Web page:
Police cleared in shooting; wounded man facing charges

URBANA — A man who was shot by Champaign police after allegedly threatening two officers and his girlfriend's adult daughter with a gun has been criminally charged.

A warrant for the arrest of Anthony Shawn Brown, 25, of Champaign, was issued early Thursday by Champaign County Judge Richard Klaus. The sheriff does not intend to serve it until after Brown has been released from Carle Foundation Hospital, where he has been since early Sunday morning, having been hit by multiple shots.

He is listed in critical condition.

State's Attorney Julia Rietz said she charged Brown with being an armed habitual criminal and home invasion in connection with his alleged forced entry to the home of his on-again, off-again girlfriend, Victoria Rodgers, 47, at 1207 Crispus Drive, C.

Both charges are Class X felonies carrying potential prison terms of between six and 30 years upon conviction.

According to Rietz, about 4 a.m. Sunday, Shauntrayah Foster, 18, the daughter of Rodgers, heard a knock at the door.

Foster was spending the night at the home. Also present were her sister, Taylor Rodgers, 19, who lives in the home; their 13-year-old brother; and Taylor Rodgers' 3-year-old son. Victoria Rodgers was not there, Rietz said.

Rietz said Foster opened the door and Brown came in.

"He was intoxicated and armed with a revolver and said, 'Tell your mama I'm going to shoot her in the head,' and he pointed it at Foster and pulled the trigger repeatedly but no shots were actually fired," Rietz said.

Shortly after, he left the home and the women locked the doors and windows and gathered the children into a locked bedroom and called 911.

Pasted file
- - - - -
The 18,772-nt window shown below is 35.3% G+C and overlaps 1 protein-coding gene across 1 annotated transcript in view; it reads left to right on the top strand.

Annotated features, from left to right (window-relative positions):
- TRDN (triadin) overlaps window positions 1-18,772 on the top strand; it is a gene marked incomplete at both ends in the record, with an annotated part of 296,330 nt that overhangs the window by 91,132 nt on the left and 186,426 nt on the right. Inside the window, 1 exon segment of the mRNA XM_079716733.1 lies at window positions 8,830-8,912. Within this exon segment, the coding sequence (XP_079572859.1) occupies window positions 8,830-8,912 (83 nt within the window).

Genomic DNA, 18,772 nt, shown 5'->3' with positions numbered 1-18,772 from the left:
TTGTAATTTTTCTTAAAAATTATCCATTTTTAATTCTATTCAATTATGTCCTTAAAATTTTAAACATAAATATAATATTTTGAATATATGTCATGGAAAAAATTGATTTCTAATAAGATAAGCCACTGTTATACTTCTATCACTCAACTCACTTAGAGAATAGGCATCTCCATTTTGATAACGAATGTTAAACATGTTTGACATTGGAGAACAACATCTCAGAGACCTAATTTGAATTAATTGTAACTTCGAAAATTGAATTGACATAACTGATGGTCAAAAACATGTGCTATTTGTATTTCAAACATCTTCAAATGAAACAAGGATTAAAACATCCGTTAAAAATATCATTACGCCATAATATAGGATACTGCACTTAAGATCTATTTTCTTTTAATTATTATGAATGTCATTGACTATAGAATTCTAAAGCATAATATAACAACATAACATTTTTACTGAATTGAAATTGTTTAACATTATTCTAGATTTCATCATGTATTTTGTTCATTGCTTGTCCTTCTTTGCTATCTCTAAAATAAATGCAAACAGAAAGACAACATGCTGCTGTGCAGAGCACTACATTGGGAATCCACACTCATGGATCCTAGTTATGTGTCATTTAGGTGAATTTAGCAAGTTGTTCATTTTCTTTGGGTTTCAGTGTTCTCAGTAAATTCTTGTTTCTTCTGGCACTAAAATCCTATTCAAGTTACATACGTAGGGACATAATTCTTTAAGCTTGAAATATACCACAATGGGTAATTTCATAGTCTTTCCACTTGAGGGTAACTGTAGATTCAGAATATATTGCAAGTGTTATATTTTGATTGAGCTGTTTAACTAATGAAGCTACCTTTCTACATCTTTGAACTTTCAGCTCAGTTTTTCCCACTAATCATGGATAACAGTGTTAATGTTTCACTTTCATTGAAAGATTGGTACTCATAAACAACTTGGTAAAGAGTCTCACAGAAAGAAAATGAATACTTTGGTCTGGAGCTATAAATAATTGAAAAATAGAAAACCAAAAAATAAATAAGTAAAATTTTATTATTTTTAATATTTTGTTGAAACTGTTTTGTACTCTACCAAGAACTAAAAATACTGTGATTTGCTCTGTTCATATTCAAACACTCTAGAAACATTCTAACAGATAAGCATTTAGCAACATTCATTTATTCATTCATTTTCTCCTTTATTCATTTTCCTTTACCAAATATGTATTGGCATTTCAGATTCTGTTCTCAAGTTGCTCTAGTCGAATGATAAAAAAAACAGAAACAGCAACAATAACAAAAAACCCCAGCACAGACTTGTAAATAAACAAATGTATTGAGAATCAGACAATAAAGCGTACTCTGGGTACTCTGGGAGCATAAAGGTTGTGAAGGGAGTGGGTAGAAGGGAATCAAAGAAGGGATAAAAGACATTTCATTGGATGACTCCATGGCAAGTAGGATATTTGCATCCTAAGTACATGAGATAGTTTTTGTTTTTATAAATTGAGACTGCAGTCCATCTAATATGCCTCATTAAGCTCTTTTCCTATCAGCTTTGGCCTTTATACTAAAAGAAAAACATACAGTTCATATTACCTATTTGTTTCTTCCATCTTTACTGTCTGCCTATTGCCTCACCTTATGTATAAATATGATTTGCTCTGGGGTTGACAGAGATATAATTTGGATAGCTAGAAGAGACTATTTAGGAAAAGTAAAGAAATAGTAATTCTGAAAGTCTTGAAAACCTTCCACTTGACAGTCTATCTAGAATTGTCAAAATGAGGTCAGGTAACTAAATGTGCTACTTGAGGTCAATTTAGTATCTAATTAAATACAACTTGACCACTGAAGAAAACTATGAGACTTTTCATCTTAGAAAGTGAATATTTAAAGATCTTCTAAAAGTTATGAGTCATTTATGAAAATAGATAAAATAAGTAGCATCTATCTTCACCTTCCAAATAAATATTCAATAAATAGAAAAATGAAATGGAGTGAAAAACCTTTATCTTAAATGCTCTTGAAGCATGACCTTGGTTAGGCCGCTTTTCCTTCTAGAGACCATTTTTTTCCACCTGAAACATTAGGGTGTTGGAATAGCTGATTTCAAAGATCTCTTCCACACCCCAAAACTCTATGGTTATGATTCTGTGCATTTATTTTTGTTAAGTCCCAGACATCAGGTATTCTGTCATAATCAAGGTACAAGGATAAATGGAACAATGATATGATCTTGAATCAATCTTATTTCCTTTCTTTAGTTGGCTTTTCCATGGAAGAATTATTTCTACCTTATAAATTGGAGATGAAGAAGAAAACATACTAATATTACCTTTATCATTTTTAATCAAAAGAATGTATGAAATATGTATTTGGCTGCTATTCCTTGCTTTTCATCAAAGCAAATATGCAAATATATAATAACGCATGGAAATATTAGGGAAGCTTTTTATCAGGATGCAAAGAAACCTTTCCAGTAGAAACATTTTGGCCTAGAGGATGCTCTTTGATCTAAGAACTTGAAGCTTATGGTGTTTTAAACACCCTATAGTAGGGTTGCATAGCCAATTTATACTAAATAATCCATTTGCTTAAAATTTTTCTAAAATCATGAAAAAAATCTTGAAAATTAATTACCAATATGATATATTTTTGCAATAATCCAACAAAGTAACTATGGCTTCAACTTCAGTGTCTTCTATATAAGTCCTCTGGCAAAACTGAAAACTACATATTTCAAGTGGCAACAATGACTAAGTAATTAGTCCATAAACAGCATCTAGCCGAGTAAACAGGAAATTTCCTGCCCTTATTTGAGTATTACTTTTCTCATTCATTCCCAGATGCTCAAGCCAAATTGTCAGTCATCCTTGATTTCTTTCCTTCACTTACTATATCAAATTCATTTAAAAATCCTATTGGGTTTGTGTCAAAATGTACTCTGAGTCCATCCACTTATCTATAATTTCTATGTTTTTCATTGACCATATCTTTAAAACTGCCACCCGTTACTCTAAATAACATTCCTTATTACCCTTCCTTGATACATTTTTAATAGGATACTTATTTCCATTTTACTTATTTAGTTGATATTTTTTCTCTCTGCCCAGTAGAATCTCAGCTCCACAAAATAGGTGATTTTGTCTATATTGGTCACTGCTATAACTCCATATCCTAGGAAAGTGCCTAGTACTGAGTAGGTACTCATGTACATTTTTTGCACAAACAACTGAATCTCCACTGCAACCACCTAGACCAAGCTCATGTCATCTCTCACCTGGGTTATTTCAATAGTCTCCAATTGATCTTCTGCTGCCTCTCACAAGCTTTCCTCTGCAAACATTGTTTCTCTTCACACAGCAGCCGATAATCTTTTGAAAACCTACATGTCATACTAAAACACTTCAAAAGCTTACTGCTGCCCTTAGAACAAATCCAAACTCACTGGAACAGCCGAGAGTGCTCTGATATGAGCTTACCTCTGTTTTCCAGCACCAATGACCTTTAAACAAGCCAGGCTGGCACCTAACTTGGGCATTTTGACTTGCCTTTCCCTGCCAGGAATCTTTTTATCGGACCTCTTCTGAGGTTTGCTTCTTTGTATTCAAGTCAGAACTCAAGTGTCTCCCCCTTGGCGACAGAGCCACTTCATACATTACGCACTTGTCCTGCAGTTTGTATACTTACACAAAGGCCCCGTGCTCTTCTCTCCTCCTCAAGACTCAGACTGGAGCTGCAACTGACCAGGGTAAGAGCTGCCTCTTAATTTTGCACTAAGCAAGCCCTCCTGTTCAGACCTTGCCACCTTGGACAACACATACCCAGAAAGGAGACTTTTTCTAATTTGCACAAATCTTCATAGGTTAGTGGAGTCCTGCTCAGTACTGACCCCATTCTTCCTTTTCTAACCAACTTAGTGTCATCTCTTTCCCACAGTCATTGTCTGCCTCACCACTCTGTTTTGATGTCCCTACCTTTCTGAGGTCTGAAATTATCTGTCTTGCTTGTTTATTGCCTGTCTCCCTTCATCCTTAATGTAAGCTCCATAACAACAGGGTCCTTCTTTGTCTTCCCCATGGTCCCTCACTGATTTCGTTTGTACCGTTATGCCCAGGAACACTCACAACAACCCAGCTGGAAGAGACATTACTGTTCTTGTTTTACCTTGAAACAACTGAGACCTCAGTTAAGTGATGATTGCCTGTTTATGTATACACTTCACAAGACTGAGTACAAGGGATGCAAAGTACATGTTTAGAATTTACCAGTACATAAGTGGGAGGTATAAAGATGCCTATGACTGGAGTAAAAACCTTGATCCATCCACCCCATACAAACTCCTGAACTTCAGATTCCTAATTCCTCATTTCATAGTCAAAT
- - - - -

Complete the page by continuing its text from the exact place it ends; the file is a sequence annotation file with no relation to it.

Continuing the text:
While Taylor Rodgers was on the phone with a police dispatcher, Brown came back in the home, probably through a back door that they may have neglected to lock, Rietz said.

"He opened the locked bedroom door with a butter knife. He came in the bedroom and still had the revolver in the pocket of his jeans," she said.

Champaign officers arrived and one could see into the bedroom window where Brown and the victims were all present.

"He (the officer) couldn't see the gun but he could see that Brown had his hands by his waistband. Officers then forced entry to the front door and announced their presence. Brown left the bedroom and went into the hallway. Officers saw Brown come into the hallway holding the revolver at his waist.

"They ordered him to get on the ground. He did not. He raised the weapon and pointed it in their direction at which time they fired. Brown did not," Rietz said.

The officers who fired were identified as Jon Lieb and Christopher Oberheim.

Police said eight shots were fired; four hit Brown.

The seven-shot .22-caliber revolver that he had been holding contained seven spent casings.

"The weapon has been sent to the Illinois State Police crime lab for analysis so we don't have the answer to how recently it had been fired," she said.

Rietz said based on the interviews that a multi-jurisdictional team of area investigators have conducted of the witnesses in the house and the officers, she believes the officers' use of force was justified.

"My office and I personally have been involved in this investigation from early Sunday morning. I have reviewed all of the statements of the witnesses in the home and the officers involved and it's my opinion this was an appropriate use of force based on the information I have at this time.

"We are focusing our attention on the criminal cases against Mr. Brown," she said.

Rietz said besides the statements from the witnesses, police have the gun Brown was allegedly holding, a bottle of vodka he had brought to the home with him, the butter knife he reportedly used to force entry to the bedroom, and the recording of the 911 call.

Brown, whose last known address was in the 1400 block of Summit Ridge Road, has a history of police contacts in Champaign County stemming from violence against women and drugs.